Elspeth has agreed to share her collection of books with me and Catherine Michaelis, Catherine is the proprietor of May Day Press. I knew her artist books—all innovative structures that glorify the natural world from seeds to signs of rain—through Aiko’s, where they were sold. Catherine took me under her wings when I moved from Chicago to the Pacific Northwest, and we’ve been fast friends ever since. who lives nearby and has been helping Elspeth get the Hypatia shop in good order. We sit at a small table in the living room surrounded by windows full of evergreens, poring over a large stack of Perishable Press books. The stack includes some of Hamady’s Interminable Gabberjabbs, Artist and critical writer Buzz Spector describes the Gabberjabbs: “The writing itself, in its typographic variety, but more importantly, in its linguistic indiscretions, adopts the multitudinous cadences of seduction-imprecations, ejaculations, double entendres, baby talk, breathless extensions of sentences—to draw the reader ever more deeply into the situation. And the situation is one of apparently delirious excess. Like the dancer in a burlesque hall, however, Hamady’s shakes and shimmers are quite deliberately choreographed. Rather than transports of unselfconscious bliss, his effects are enlisted in the service an amorous projection: the book form as the body of the beloved.” a series begun in 1976 that features every manner of page treatment, from collage, rubberstamping, drilling, numbering, corner rounding to cow’s ear-tattooing. The letterpress printing is crisp and flawless, biting into handmade paper with deckled edges in a variety of earthy colors. We marvel at the generous use of paper, with blank spreads as a prelude to a page with just one line of text: “this whole page set aside mostly for visual resting and quiet reflection.”

Catherine aptly describes the work as “excessively obsessive,” full of numbers, page-long colophons, no details left out. The bindings are solid and gorgeous, but they don’t steal the show from the words, the letters, and the spaces between.

Page spread: Title page from The Selection of Heaven by Paul Blackburn, illustrated by Walter Hamady, 1980.

I am particularly entranced by a huge folder of ephemera containing years of extra goodies sent to Jim and Elspeth as friends and subscribers. There are snapshots of Hamady, proofs for books in progress, and Hamady’s diatribes against invasions of his privacy. Just as carefully designed and printed as the books, the text draws in the reader then bites. One flyer easily confused with a 16th century title page begins “stick that fatt finger in your ugly nostril or some other grateful orifice or at any risk keep it away from that telephone dial!” and concludes in generously leaded six point type:

“Do people who so mindlessly pick up the phone ever consider that they might actually be interrupting some personal act such as composing random elements into their Self-destined harmonius order, or, even the Peaceful voiding of One’s excrement? It is a clear fact that considerate people can usually avoid the use of mr Bell’s invention just as good drivers do not need to use their loud horns.”

Time at Elspeth’s flies by, an inspiring glimpse at decades of tremendously hard work, attention to detail, a curious mind and most of all a great sense of humor. I return home to reread my Hamady letters, in particular his response to a question about his sources of inspiration. What would he ask Aldus Manutius Born 1450 in Rome, Aldus Manutius or Aldo Manuzio founded the Aldine Press in Venice. He employed Francesco Griffo as a punchcutter and used his type (including the first italic) to produce the Hypnerotomachia Poliphili in 1499 which combines type and illustration with sublime harmony. or Nicolas Jensen Born in France in 1420, Nicolas Jensen was trained as a goldsmith but became a letter cutter, printer and publisher. While working in Venice, Jenson produced a roman type based on the humanistic scripts of his time. He produced over 150 books, including Eusebius printed in 1470. given the opportunity? His reply makes me laugh, but it’s just right:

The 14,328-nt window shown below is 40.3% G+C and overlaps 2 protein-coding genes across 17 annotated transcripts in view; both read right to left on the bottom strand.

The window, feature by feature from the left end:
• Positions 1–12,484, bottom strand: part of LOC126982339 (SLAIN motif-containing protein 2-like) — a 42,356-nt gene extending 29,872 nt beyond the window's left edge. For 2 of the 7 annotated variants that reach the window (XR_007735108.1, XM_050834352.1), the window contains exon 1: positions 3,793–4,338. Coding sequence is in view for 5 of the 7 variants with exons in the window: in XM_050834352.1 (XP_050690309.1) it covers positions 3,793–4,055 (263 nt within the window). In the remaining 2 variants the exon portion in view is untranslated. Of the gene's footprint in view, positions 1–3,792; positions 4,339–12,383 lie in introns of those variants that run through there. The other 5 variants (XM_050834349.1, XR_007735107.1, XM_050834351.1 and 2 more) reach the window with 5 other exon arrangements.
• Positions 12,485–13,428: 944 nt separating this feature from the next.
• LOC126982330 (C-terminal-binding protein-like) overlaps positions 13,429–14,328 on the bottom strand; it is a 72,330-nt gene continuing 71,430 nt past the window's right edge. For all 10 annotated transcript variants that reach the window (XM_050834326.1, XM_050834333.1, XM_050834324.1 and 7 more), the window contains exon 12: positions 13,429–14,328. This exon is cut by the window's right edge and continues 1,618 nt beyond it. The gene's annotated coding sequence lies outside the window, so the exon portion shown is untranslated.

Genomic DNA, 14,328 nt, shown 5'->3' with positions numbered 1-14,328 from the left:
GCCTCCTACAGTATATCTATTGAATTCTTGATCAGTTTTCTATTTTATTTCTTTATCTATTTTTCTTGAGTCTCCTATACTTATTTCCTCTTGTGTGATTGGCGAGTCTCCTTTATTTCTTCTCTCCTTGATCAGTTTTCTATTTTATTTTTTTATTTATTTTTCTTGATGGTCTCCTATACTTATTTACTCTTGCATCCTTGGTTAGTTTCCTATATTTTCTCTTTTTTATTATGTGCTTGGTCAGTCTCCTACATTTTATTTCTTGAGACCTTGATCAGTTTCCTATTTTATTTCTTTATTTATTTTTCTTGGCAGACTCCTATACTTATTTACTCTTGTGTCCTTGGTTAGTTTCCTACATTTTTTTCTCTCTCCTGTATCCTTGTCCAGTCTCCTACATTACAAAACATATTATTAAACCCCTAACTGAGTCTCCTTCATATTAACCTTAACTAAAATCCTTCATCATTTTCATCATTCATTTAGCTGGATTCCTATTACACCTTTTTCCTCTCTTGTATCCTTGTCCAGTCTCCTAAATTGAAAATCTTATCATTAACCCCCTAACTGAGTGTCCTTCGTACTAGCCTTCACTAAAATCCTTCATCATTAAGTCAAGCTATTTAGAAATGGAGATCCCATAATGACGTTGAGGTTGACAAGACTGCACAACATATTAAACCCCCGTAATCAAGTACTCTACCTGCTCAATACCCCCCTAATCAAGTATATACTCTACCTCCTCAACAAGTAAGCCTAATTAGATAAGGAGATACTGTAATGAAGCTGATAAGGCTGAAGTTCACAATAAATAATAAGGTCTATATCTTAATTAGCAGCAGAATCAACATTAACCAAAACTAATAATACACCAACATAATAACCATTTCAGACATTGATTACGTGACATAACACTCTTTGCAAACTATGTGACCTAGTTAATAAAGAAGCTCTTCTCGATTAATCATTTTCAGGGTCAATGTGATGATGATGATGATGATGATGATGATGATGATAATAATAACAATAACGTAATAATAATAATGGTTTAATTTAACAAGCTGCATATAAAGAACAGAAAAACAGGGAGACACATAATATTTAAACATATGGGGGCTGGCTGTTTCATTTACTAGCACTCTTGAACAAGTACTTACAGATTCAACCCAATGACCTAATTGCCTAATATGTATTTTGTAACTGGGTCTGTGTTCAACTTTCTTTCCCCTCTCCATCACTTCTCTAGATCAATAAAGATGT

“Notto be egotistical, but don’t you think Manutius and Jensen et al would be wanting to ask us the questions? Like rubberbased ink? Polymer plates, scanning and digital printing etc etc etc? Am sure they would be tickled to see little hand operations like the one here in the parlour of this old farmhouse, see a grown man get off on the ‘feel’ of the impression coming up the arm through the hand crank handle.”

Read more of Hamady’s original writing: So What, Some What’s in the So (one of the Ramble Rambles)

Page spread: 1985, The Twelve Months, 1992. Verso is illustrated with rubber stamp collage by Walter Hamady, recto displays a reproduction of a painting by John Wilde in response to Hamady text celebrating the month of June. This title was a recipient of the American Institute of Graphic Arts Fifty Books/Fifty Covers.

2 thoughts on “wHaT wOuLd wAlteR dO?

  1. Bravo, Jessica, Bravissimo!

    Hermann Zapf called Walter the best printer in the world (perhaps in history?), and I’ve never met anyone who could dispute that. Lets just say that there is a positive side to obsession and compulsion which most of us — lead footed clods — will never see.

    I love his response to the ‘ask Nicolas’ question…. Of course, what I’d like to ask Nic is can I see your library?

    Walter is a national treasure. I hope he will not be offended that I say so, but I love the guy.

    Bravo also Boxcar, and 10000 thanks for your new website, and for your love of printing and for your great potlatch giveaway to the community.

    Quantum Magick & Love Quarks

    PS. Sadly Aikos has closed up after decades of providing the Chicago and US arts community with an amazing portal to the ancient arts of Japan. I am still in mourning.

  2. Ah, yes. Such good, good memories.

    If you didn’t love him, you hated him. And if you hated him, you didn’t understand him. And he didn’t care. When he spoke he validated, for the first time, everything I thought but didn’t think anybody else thought. It wasn’t so much about what he taught us, it was about him being one of those characters that inspires you to think a “RIGHT ON!” shout in your head while you’re sitting, smiling, waiting to hear what he’s going to say next. Without the Walter experience, my college tuition would have been a sickening waste of dough.

    For Walter, it was always about kicking ass. That’s what he told us we were supposed to be doing. And if you weren’t up for kicking ass, you misewell’ve dropped the class…or dropped out, full stop.

    Cheers to a(really)n old friend and total asshole!
    (I’ll hoist one when I get home.)